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The Prize Was a Hot Band, so the Spelling Bee Rocked

Students at 26 schools would do a lot, even spell, for a prom concert by Blink-182.


Santa Susana rules.

Blink-182, one of the hottest rock bands around, will play Simi Valley's Santa Susana High School prom Saturday night.

The students proved they were worthy by convincing their principal to sing one of the band's songs over the public announcement system. They tracked down some of the musicians' old yearbooks and ticket stubs. They collected signatures and photographed hundreds of bumper stickers. And they found a junior who could really spell.

They and students from more than 300 Southern California high schools competed to win Saturday's Blink-182 prom concert by completing 10 zany challenges put to them by modern-rock radio station KROQ-FM (106.7). The scavenger hunt extraordinaire so captured the imaginations of thousands of teens that many talked of little else. In the end, 26 high schools managed to pass all 10 challenges.

So, to pick a final winner, the station staged an unlikely spelling bee that had all the earmarks of a rock concert. Hundreds of screaming teens packed the Palace nightclub in Hollywood on Monday night, waving signs that read "Think Blink!" and "You Spell Great!" Many wore their school uniforms.

The hopes of each of the 26 finalist schools were carried by a single, designated speller. On stage, the spellers sat at desks, waiting for their moments. In the audience, classmates cheered them on, some even painting the spellers' names on their bodies.

Pasadena Polytechnic was first up.

"Company," articulated the evening's pronouncer.

"Company," the student repeated. "C-O-M-P-A-N-Y. Company."

"That is correct."

Like a television game show, the appropriate response came with a soundtrack: a bell and a round of applause. The canned applause was wholly unnecessary. The room was a cacophony of whistles and clapping.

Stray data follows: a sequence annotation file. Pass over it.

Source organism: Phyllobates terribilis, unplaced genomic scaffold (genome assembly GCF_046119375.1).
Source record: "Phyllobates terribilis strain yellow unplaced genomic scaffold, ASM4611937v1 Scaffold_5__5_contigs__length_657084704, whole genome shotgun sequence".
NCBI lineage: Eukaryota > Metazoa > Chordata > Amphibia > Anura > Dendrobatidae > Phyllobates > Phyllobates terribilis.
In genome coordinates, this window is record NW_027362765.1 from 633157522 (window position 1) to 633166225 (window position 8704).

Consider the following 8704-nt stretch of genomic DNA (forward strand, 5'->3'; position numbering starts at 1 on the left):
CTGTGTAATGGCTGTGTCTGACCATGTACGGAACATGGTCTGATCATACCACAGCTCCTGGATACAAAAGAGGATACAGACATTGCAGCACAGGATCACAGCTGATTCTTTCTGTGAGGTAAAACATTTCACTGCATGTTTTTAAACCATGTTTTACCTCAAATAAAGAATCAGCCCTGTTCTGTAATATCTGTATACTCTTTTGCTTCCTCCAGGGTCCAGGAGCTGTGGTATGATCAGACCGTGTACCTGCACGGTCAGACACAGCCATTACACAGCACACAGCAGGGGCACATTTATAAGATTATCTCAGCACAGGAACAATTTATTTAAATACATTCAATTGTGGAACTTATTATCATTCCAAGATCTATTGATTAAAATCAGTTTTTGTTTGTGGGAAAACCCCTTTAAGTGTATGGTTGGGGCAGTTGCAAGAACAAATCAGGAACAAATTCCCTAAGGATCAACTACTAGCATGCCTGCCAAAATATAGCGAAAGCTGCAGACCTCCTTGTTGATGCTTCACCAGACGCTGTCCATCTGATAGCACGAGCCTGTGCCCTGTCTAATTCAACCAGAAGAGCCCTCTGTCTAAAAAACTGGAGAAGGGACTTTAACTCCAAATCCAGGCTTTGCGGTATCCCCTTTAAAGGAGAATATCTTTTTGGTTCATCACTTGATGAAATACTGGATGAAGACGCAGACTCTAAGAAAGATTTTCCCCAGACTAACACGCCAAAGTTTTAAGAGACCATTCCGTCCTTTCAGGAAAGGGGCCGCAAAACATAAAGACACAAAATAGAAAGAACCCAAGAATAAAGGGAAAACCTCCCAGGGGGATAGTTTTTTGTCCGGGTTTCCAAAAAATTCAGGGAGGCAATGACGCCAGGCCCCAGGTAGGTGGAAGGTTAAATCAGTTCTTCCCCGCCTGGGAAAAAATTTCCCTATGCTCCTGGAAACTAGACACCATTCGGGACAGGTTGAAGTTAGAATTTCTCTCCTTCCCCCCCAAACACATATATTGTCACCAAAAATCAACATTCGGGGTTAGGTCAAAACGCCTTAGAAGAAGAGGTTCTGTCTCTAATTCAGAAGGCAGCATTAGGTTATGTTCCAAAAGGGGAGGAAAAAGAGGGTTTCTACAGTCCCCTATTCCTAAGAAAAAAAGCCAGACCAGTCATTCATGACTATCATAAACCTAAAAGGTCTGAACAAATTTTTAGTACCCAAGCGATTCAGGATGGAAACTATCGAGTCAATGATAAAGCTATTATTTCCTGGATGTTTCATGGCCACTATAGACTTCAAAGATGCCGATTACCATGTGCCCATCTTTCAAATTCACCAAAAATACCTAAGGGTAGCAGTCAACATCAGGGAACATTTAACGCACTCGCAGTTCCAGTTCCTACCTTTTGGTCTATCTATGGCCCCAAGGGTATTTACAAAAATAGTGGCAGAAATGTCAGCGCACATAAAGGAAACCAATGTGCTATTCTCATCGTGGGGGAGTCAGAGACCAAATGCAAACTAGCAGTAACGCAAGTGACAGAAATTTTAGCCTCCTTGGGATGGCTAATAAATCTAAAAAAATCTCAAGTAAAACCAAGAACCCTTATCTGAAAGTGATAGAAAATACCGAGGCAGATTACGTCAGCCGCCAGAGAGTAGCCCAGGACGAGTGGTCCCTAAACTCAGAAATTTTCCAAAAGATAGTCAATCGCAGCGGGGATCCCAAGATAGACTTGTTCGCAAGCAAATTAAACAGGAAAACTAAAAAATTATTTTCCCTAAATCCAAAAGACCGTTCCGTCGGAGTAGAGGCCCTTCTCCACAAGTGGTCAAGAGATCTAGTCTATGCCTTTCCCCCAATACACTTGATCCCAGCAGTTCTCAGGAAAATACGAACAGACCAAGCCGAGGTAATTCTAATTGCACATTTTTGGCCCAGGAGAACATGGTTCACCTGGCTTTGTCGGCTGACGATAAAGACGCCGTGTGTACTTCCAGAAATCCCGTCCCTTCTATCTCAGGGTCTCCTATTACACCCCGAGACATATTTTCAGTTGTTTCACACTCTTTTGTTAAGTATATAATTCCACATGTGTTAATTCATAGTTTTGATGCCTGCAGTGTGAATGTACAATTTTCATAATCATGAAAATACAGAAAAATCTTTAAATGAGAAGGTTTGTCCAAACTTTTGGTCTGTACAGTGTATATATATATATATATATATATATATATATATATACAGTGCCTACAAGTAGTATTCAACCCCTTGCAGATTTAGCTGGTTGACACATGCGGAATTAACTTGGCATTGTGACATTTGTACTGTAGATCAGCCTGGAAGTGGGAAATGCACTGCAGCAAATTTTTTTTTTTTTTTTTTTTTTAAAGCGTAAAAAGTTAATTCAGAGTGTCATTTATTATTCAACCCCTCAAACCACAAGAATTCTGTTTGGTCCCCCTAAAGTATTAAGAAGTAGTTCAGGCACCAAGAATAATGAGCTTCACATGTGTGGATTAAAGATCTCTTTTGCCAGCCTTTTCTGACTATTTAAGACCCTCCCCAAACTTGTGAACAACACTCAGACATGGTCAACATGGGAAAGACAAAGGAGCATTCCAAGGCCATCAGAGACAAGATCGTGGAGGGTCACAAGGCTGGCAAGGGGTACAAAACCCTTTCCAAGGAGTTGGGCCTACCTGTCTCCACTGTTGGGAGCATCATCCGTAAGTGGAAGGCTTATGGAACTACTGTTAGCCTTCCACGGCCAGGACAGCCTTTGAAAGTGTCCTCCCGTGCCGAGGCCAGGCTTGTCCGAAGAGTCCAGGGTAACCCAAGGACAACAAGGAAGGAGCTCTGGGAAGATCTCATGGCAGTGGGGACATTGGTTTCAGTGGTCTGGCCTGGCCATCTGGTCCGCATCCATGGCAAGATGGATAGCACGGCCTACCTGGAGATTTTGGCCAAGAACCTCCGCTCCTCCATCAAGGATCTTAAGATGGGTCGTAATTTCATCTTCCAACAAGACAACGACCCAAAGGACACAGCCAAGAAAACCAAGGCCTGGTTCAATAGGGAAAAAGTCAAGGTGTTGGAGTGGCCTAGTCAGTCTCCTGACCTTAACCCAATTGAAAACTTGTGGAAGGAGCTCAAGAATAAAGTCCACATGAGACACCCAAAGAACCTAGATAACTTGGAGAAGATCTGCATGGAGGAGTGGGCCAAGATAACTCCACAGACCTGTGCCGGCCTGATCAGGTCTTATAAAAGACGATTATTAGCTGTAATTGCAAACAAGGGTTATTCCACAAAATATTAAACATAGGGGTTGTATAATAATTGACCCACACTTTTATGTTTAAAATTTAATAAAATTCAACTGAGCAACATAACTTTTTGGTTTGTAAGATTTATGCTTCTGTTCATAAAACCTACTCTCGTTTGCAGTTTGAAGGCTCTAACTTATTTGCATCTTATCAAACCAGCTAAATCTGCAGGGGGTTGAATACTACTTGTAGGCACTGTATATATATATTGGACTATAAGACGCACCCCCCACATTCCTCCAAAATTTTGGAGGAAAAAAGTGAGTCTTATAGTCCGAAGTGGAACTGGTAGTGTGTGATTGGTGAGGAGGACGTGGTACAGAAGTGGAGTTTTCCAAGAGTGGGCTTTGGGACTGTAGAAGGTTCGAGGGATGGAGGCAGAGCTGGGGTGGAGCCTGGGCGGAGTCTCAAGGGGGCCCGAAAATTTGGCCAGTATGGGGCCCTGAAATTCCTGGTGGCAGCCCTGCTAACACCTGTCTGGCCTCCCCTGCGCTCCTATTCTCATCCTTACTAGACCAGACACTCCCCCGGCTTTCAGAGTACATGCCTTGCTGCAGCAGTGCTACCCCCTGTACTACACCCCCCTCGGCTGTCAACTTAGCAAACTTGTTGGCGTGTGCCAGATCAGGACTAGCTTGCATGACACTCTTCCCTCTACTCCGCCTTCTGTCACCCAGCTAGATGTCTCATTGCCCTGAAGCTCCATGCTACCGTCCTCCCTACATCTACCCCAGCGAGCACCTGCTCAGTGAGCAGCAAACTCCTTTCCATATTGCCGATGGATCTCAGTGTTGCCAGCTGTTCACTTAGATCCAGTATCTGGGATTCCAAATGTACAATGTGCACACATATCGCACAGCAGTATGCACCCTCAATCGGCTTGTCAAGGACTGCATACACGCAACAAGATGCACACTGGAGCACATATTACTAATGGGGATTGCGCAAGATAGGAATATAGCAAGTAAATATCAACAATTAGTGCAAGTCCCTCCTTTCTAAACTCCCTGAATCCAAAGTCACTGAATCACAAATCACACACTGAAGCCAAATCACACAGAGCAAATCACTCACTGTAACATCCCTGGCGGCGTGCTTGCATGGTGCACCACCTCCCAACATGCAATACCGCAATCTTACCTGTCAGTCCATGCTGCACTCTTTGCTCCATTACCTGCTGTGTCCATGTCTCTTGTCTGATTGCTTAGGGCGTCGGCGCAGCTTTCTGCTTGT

Who knew a spelling bee could be so rowdy?

"Oath." "Stout." "Concrete." The next several words were spelled without incident.

Then Speller No. 10 approached the microphone.

"Pocket," the pronouncer said.

"Can I have that in a sentence please?" asked the smart-aleck from La Canada High. The crowd tittered as he spelled the word correctly.

Fifteen minutes passed before the first school was disqualified.

"Derby," the pronouncer said.

"D-U-R-B-Y," the girl answered.

"I'm sorry, but that is incorrect."

Instead of the now-familiar bell, a buzzer sounded. The girl's desk was removed. Mayfair High in Lakewood was out of the running.

Twenty-five schools remained. Despite increasing requests for words' definitions and language of origin, that number dropped to 10 in less than half an hour with the misspellings of "plumber" ("plummer"), "diligent" ("dilligent"), "praline" ("prolene") and "marjoram" ("marjorum"), among others.

"I thought they said 'margarine,' " said Jamie Espinosa, 15, one of 20 students from Hawthorne High School who was at the Palace to cheer Javid Shaikh, the school's 17-year-old speller. Jamie said she and her sister Juliana, 16, did "everything but break school rules" to qualify for the contest.

They located and photographed 182 cars with KROQ bumper stickers. They contacted their local cable channel so they could get a sign with the words "Blink-182" and their school name on television. They even got their mother involved, having her tape 16 hours of KROQ so they could write down, in order, every artist and band the radio station played from 6 a.m. to 10 p.m. on April 13.

Still, Jamie said she was only mildly disappointed to lose Blink-182 for the prom. "If Hawthorne made it this high, that's OK because we're a ghetto school. We passed our goal of [spelling] the first word."

Students from Huntington Beach High said they weren't disappointed either when Andy Kutas, "the second smartest" student in this year's graduating class, spelled "limerick" with two m's.

"It's OK because he got 'pachyderm.' None of us knew how to spell that one," said classmate Saxon Nowotka, who with three other boys painted "A-N-D-Y" on their bare torsos.

With the field narrowed to two, the words were getting longer, the spellings faster.

Words like "hemophiliac" and "chaldron" were volleyed back and forth between Lauren Girard, a 17-year-old junior from Santa Susana High and Tristan Jean, an 18-year-old senior from Fountain Valley High who studied the dictionary to prepare for the contest.

"Chorine," the pronouncer said.

"C-H-O-R-E-N-E," Tristan said, misspelling it.

It was back to Lauren, who needed to spell "pertinacious" correctly to win.

She did. In the audience, a trio of girls, including Lauren's 17-year-old classmate Vanessa Jackson, screamed and burst into tears.

Why did she want Blink-182 to play at her prom so badly?

Vanessa rolled her eyes and said, "Because it's Blink-182!"

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